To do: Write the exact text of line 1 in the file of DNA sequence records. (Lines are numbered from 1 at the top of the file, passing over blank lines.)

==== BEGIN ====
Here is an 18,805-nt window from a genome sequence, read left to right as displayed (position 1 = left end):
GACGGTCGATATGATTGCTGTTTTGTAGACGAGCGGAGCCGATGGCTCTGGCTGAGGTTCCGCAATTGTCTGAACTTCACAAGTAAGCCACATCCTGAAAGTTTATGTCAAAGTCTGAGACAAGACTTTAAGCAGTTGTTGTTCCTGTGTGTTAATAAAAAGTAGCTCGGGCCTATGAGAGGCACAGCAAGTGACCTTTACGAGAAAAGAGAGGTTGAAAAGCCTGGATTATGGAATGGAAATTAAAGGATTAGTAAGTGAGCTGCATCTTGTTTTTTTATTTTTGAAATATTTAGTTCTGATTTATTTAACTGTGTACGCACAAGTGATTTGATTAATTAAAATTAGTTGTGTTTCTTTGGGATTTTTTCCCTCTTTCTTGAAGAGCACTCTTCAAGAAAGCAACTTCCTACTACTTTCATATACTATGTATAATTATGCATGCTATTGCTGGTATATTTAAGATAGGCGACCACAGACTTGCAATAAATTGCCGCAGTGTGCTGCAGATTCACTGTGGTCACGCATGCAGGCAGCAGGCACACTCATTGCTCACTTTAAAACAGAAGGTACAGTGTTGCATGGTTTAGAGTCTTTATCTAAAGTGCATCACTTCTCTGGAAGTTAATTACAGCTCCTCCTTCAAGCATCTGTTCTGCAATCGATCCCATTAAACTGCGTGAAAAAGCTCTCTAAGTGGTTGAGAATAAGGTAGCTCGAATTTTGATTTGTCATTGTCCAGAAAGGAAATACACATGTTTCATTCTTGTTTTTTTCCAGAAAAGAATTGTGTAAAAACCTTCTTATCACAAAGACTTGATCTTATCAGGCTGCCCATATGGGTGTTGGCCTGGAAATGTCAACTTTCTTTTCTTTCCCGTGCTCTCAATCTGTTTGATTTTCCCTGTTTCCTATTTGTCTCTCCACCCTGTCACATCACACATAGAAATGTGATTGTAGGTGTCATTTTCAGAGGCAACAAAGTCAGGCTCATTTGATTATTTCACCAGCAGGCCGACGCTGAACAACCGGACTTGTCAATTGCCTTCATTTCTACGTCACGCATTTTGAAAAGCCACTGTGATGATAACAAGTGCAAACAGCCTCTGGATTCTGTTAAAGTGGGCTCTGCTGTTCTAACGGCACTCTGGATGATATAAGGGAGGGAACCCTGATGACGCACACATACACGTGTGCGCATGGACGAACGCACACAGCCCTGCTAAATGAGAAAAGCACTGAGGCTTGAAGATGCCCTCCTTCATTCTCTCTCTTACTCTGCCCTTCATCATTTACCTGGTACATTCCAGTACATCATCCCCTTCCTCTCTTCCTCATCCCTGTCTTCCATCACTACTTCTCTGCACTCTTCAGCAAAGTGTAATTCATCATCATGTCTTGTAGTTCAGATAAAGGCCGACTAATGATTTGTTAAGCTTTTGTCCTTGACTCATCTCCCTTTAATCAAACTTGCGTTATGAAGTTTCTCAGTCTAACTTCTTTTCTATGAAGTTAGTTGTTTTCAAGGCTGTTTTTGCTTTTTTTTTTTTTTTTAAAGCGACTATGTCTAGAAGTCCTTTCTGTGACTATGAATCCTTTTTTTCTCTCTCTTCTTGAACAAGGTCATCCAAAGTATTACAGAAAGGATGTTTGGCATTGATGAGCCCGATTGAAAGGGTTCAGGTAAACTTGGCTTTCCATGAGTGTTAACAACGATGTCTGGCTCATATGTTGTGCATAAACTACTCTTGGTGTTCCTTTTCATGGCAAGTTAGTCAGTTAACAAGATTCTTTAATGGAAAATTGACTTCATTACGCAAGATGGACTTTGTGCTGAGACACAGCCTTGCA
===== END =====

Here is an 18,805-nt window from a genome sequence, read left to right as displayed (position 1 = left end):